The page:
Willys, and their new owner Kaiser Motors were feeling their way with what the buying public would open their checkbooks for and so, as the old saying reminds us “If it ain’t broke don’t fix it”, they decided to keep the old and seemingly much loved older model going while they tested the waters with the new one. The sort of people who were buying the CJ-3B were not the sort of people who wanted change for change sake, in fact that was the sort of thinking they would not tolerate.

Although it would seem logical that the next production Jeep would be called the CJ-4 this was not to be the case. Just one prototype called the CJ-4 was made and it was a cross between a CJ-3 and the coming CJ-5. The vehicle was fitted with a Willys Hurricane engine and had a curved body style like that which would appear on the CJ-5.

The CJ-4 prototype was made sometime during 1950-1951 and was subsequently sold to an employee. What is interesting about that single CJ-4 prototype is that it shows Willys were looking to modernize the utilitarian Jeep with a view to making it more stylish. It would appear that they had realized that the Jeep was not just an agricultural/industrial utilitarian vehicle but that it had the potential to create a new sporting utility vehicle market.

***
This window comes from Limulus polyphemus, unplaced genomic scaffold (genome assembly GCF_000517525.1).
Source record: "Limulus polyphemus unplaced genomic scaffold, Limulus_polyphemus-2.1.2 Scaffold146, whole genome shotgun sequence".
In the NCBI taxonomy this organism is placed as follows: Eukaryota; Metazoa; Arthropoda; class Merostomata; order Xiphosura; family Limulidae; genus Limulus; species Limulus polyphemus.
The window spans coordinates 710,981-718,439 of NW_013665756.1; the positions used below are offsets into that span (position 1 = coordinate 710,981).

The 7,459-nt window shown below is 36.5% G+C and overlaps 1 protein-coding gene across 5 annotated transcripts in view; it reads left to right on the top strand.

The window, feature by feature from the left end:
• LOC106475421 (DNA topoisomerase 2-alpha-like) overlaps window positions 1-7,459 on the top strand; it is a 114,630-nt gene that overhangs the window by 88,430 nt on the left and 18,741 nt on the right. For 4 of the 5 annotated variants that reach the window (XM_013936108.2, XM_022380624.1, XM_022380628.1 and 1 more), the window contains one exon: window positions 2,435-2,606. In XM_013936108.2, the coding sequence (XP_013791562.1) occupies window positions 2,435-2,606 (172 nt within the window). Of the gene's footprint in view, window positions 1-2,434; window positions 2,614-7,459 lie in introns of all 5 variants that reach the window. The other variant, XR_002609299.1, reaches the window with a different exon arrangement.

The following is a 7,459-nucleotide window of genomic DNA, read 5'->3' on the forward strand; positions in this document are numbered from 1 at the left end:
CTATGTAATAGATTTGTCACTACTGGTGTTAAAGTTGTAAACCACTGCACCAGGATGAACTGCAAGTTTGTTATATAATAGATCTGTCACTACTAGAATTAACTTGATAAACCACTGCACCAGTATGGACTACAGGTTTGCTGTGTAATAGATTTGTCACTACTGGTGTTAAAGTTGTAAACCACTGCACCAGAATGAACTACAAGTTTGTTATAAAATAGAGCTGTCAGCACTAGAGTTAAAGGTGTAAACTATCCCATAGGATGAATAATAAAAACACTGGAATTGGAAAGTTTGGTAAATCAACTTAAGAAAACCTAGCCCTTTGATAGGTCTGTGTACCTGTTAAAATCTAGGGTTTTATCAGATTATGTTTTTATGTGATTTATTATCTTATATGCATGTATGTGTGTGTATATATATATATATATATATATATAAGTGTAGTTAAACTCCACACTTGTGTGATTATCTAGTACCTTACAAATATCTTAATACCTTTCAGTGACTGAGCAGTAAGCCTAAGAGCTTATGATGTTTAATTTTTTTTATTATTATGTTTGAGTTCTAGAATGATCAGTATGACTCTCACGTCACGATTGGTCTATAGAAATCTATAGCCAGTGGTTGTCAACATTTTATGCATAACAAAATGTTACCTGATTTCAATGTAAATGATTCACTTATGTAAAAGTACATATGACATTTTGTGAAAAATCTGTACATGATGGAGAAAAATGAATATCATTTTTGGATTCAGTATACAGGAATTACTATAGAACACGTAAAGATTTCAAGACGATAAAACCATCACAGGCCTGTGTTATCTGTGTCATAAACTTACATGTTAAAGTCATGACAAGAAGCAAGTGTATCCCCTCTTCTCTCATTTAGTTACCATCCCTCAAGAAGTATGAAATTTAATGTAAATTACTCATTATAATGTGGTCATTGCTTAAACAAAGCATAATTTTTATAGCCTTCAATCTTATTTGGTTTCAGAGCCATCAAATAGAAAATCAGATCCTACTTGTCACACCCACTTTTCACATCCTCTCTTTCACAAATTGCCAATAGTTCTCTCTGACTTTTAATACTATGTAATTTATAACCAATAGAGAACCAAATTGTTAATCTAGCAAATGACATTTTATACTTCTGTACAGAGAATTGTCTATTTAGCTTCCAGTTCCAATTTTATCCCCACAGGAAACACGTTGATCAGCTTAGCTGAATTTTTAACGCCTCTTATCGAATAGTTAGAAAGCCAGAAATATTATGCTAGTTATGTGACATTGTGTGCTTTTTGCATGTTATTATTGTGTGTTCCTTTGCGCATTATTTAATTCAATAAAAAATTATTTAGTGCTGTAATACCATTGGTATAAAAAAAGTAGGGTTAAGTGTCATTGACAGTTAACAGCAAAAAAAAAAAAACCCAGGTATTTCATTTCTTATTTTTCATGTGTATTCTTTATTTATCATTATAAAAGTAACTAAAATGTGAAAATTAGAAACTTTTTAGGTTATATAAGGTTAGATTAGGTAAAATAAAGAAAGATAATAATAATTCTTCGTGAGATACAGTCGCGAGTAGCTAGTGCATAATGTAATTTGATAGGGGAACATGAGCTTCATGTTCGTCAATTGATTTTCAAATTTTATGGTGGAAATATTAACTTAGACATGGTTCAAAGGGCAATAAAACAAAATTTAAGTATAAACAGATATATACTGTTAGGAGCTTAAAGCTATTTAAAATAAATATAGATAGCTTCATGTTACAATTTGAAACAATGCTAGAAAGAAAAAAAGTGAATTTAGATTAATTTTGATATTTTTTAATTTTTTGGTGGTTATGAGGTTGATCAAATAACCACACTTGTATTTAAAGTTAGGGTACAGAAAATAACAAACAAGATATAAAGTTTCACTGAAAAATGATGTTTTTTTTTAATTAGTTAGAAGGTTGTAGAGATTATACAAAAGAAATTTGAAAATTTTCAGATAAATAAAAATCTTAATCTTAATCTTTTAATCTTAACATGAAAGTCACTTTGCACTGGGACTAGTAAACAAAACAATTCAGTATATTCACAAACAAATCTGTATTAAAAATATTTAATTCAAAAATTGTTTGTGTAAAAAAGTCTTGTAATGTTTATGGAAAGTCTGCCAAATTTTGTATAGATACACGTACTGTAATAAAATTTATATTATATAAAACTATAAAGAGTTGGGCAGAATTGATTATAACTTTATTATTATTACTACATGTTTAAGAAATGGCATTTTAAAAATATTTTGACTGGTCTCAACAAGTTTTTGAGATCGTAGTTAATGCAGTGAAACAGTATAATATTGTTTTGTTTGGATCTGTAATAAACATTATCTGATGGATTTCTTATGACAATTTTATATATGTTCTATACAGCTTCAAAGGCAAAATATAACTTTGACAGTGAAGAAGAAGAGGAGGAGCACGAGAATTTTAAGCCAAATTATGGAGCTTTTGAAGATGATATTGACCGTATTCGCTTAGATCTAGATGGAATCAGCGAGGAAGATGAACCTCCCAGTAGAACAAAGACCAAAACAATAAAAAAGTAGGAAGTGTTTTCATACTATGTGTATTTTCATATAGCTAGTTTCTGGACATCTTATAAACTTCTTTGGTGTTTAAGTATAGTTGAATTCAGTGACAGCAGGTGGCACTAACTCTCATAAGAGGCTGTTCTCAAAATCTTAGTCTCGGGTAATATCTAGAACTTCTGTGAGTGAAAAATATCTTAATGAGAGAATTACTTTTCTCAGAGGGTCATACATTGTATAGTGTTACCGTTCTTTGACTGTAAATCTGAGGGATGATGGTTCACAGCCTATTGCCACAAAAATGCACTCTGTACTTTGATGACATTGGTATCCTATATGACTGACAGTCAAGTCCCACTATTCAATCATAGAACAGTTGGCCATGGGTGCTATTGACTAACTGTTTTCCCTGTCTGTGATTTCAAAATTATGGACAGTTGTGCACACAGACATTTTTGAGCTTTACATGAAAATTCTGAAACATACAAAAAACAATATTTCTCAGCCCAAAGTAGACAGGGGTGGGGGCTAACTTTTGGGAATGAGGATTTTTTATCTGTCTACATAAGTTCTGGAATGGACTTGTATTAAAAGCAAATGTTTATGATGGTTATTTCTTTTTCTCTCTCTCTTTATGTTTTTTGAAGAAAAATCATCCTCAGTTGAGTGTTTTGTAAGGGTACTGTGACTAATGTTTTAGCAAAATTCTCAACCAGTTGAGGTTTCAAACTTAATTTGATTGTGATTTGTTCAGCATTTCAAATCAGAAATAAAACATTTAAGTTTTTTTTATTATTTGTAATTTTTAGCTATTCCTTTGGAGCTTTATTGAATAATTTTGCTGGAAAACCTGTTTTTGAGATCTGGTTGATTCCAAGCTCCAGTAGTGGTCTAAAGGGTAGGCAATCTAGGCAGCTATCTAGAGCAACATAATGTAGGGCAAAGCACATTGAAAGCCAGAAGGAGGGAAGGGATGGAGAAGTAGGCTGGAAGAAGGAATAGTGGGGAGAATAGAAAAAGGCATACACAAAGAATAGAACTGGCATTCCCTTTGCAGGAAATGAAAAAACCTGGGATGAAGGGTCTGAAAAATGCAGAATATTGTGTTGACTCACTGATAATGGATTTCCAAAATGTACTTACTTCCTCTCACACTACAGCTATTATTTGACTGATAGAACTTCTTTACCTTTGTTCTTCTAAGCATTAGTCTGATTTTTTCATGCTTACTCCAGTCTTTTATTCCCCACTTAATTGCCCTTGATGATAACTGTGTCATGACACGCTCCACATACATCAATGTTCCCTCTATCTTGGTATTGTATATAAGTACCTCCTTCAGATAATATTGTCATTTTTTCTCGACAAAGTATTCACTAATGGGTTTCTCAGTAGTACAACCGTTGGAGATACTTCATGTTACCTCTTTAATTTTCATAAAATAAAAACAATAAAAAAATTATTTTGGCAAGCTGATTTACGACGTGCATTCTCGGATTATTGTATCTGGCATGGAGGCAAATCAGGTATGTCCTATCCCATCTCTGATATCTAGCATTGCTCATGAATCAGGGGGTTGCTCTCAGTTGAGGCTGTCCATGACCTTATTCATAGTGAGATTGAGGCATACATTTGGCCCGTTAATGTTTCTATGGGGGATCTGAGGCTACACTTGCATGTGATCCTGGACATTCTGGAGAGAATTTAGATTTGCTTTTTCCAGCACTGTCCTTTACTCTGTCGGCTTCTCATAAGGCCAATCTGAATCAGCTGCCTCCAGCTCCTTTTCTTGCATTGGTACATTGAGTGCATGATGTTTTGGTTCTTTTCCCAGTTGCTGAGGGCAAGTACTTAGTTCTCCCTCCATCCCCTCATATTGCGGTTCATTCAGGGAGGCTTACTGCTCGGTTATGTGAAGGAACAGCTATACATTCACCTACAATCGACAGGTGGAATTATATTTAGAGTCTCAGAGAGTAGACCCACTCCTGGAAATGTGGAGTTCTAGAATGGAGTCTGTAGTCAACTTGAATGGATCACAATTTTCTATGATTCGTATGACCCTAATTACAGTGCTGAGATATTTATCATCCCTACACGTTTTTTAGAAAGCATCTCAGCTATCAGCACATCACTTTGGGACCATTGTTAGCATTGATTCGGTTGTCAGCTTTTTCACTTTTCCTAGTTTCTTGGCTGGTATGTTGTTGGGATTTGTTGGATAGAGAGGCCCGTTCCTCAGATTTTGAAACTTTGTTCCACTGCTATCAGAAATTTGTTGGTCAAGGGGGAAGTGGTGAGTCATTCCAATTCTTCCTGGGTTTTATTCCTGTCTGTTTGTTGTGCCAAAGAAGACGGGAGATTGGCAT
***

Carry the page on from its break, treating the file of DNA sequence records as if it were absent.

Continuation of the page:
Enzo Ferrari is reported to have said that “the Jeep was the only true American sports car” and we can see in Willys re-design the aim of turning this Second World War “Blitz Buggy” into a sports utility vehicle.

Jeep CJ5

The CJ-5 was the short wheelbase of this new sports version, with dimensions remaining similar to the previous model Jeeps, but the CJ-6 was a long wheelbase, from 1955-1972 measuring 101″, and from 1972-1985 103½”, a change made necessary to fit new larger engines under the hood. both versions featured comfortable fitting bucket seats and more stylish rounded bodywork, which was also made of thicker gauge steel giving the vehicles a solid and “built like a tank” look and feel about them.

Kaiser Willys began to differentiate the engine choices in the CJ-5 and CJ-6 when in 1961 they began to offer the British four cylinder Perkins 192 cu. in. (3.15 liter) diesel which produced 62hp @ 3,000rpm and 143 lb/ft of torque at 1,350 rpm. We suspect that Willys could see that for the British Land Rover the diesel engine was a quite popular choice, and the four cylinder Perkins had earned for itself a good name, especially among commercial vehicle operators. So, rather than spending the significant sums of money required to design an engine of their own Willys bought engines with a known track record and support network for their CJ-5 and CJ-6.

It took a full ten years from the introduction of the CJ-5 and CJ-6 before Kaiser Willys were willing to take the gamble and begin to offer more sports oriented engines for their new sporty CJ-5 and CJ-6. 1965 was the year that Kaiser purchased the rights from Buick to manufacture their 225 cu. in. (3.7 liter) V6 “Dauntless” engine which churned out a whopping 155hp, about double the power of the four cylinder Hurricane engine. The gamble paid off and within three years three quarters of the CJ-5 and CJ-6 vehicles sold were equipped with that Dauntless engine: Jeep customers liked power!